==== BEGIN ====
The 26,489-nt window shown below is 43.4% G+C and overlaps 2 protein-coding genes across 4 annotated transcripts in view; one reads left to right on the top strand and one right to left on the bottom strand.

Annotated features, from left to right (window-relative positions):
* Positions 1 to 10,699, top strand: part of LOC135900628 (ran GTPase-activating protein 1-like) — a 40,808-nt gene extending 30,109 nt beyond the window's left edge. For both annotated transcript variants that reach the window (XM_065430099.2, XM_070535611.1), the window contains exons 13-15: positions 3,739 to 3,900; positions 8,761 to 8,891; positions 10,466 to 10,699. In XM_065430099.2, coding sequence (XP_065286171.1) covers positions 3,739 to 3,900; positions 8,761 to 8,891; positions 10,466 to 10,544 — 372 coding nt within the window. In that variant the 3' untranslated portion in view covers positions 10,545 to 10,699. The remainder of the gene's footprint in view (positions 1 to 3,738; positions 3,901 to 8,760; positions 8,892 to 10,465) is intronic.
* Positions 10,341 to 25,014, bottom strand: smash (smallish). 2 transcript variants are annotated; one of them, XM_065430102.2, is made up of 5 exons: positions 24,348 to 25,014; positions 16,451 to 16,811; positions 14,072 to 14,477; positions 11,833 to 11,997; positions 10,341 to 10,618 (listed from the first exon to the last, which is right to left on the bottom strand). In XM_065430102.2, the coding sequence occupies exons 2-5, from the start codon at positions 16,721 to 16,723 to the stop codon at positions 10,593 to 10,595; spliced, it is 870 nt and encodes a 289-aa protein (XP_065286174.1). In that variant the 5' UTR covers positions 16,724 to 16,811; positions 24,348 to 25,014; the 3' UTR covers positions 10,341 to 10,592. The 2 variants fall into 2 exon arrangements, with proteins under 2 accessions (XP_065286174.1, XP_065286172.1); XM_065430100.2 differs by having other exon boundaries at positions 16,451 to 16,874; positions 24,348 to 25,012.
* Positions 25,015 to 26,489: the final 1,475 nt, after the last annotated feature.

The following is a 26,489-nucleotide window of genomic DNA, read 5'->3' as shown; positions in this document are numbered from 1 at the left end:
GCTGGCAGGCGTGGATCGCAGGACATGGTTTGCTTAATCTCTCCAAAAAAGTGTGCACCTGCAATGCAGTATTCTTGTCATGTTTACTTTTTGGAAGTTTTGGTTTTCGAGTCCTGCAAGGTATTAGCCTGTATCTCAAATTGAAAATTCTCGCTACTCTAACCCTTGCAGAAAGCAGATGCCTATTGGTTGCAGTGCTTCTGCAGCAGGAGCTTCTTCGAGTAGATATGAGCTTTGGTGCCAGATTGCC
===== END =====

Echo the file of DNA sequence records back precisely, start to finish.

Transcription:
The 26,489-nt window shown below is 43.4% G+C and overlaps 2 protein-coding genes across 4 annotated transcripts in view; one reads left to right on the top strand and one right to left on the bottom strand.

Annotated features, from left to right (window-relative positions):
* Positions 1 to 10,699, top strand: part of LOC135900628 (ran GTPase-activating protein 1-like) — a 40,808-nt gene extending 30,109 nt beyond the window's left edge. For both annotated transcript variants that reach the window (XM_065430099.2, XM_070535611.1), the window contains exons 13-15: positions 3,739 to 3,900; positions 8,761 to 8,891; positions 10,466 to 10,699. In XM_065430099.2, coding sequence (XP_065286171.1) covers positions 3,739 to 3,900; positions 8,761 to 8,891; positions 10,466 to 10,544 — 372 coding nt within the window. In that variant the 3' untranslated portion in view covers positions 10,545 to 10,699. The remainder of the gene's footprint in view (positions 1 to 3,738; positions 3,901 to 8,760; positions 8,892 to 10,465) is intronic.
* Positions 10,341 to 25,014, bottom strand: smash (smallish). 2 transcript variants are annotated; one of them, XM_065430102.2, is made up of 5 exons: positions 24,348 to 25,014; positions 16,451 to 16,811; positions 14,072 to 14,477; positions 11,833 to 11,997; positions 10,341 to 10,618 (listed from the first exon to the last, which is right to left on the bottom strand). In XM_065430102.2, the coding sequence occupies exons 2-5, from the start codon at positions 16,721 to 16,723 to the stop codon at positions 10,593 to 10,595; spliced, it is 870 nt and encodes a 289-aa protein (XP_065286174.1). In that variant the 5' UTR covers positions 16,724 to 16,811; positions 24,348 to 25,014; the 3' UTR covers positions 10,341 to 10,592. The 2 variants fall into 2 exon arrangements, with proteins under 2 accessions (XP_065286174.1, XP_065286172.1); XM_065430100.2 differs by having other exon boundaries at positions 16,451 to 16,874; positions 24,348 to 25,012.
* Positions 25,015 to 26,489: the final 1,475 nt, after the last annotated feature.

The following is a 26,489-nucleotide window of genomic DNA, read 5'->3' as shown; positions in this document are numbered from 1 at the left end:
GCTGGCAGGCGTGGATCGCAGGACATGGTTTGCTTAATCTCTCCAAAAAAGTGTGCACCTGCAATGCAGTATTCTTGTCATGTTTACTTTTTGGAAGTTTTGGTTTTCGAGTCCTGCAAGGTATTAGCCTGTATCTCAAATTGAAAATTCTCGCTACTCTAACCCTTGCAGAAAGCAGATGCCTATTGGTTGCAGTGCTTCTGCAGCAGGAGCTTCTTCGAGTAGATATGAGCTTTGGTGCCAGATTGCC